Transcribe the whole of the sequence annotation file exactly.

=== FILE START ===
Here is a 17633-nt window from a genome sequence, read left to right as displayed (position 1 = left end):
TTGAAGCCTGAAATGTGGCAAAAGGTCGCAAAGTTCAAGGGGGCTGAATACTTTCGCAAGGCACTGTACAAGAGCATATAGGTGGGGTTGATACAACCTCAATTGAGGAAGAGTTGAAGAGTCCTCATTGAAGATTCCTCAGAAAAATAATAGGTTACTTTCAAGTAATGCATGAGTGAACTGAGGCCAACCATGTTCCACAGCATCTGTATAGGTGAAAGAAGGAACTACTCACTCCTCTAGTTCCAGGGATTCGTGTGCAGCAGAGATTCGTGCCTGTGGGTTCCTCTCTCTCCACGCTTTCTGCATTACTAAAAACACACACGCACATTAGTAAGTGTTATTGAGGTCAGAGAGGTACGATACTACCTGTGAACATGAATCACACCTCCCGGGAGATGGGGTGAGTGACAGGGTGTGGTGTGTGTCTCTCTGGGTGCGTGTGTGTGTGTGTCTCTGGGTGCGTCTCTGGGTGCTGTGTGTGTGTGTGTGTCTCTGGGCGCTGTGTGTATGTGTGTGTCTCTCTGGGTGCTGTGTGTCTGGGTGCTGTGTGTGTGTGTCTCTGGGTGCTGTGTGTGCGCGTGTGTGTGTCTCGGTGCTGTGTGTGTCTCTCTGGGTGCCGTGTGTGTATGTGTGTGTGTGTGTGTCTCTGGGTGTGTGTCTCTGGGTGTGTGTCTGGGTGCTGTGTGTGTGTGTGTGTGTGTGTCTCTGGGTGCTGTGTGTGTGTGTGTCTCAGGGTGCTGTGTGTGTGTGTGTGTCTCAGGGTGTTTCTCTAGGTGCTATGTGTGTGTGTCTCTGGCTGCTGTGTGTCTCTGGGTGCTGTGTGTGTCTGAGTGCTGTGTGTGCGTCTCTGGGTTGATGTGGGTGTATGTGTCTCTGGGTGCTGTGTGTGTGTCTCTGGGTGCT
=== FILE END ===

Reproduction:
Here is a 17633-nt window from a genome sequence, read left to right as displayed (position 1 = left end):
TTGAAGCCTGAAATGTGGCAAAAGGTCGCAAAGTTCAAGGGGGCTGAATACTTTCGCAAGGCACTGTACAAGAGCATATAGGTGGGGTTGATACAACCTCAATTGAGGAAGAGTTGAAGAGTCCTCATTGAAGATTCCTCAGAAAAATAATAGGTTACTTTCAAGTAATGCATGAGTGAACTGAGGCCAACCATGTTCCACAGCATCTGTATAGGTGAAAGAAGGAACTACTCACTCCTCTAGTTCCAGGGATTCGTGTGCAGCAGAGATTCGTGCCTGTGGGTTCCTCTCTCTCCACGCTTTCTGCATTACTAAAAACACACACGCACATTAGTAAGTGTTATTGAGGTCAGAGAGGTACGATACTACCTGTGAACATGAATCACACCTCCCGGGAGATGGGGTGAGTGACAGGGTGTGGTGTGTGTCTCTCTGGGTGCGTGTGTGTGTGTGTCTCTGGGTGCGTCTCTGGGTGCTGTGTGTGTGTGTGTGTCTCTGGGCGCTGTGTGTATGTGTGTGTCTCTCTGGGTGCTGTGTGTCTGGGTGCTGTGTGTGTGTGTCTCTGGGTGCTGTGTGTGCGCGTGTGTGTGTCTCGGTGCTGTGTGTGTCTCTCTGGGTGCCGTGTGTGTATGTGTGTGTGTGTGTGTCTCTGGGTGTGTGTCTCTGGGTGTGTGTCTGGGTGCTGTGTGTGTGTGTGTGTGTGTGTCTCTGGGTGCTGTGTGTGTGTGTGTCTCAGGGTGCTGTGTGTGTGTGTGTGTCTCAGGGTGTTTCTCTAGGTGCTATGTGTGTGTGTCTCTGGCTGCTGTGTGTCTCTGGGTGCTGTGTGTGTCTGAGTGCTGTGTGTGCGTCTCTGGGTTGATGTGGGTGTATGTGTCTCTGGGTGCTGTGTGTGTGTCTCTGGGTGCT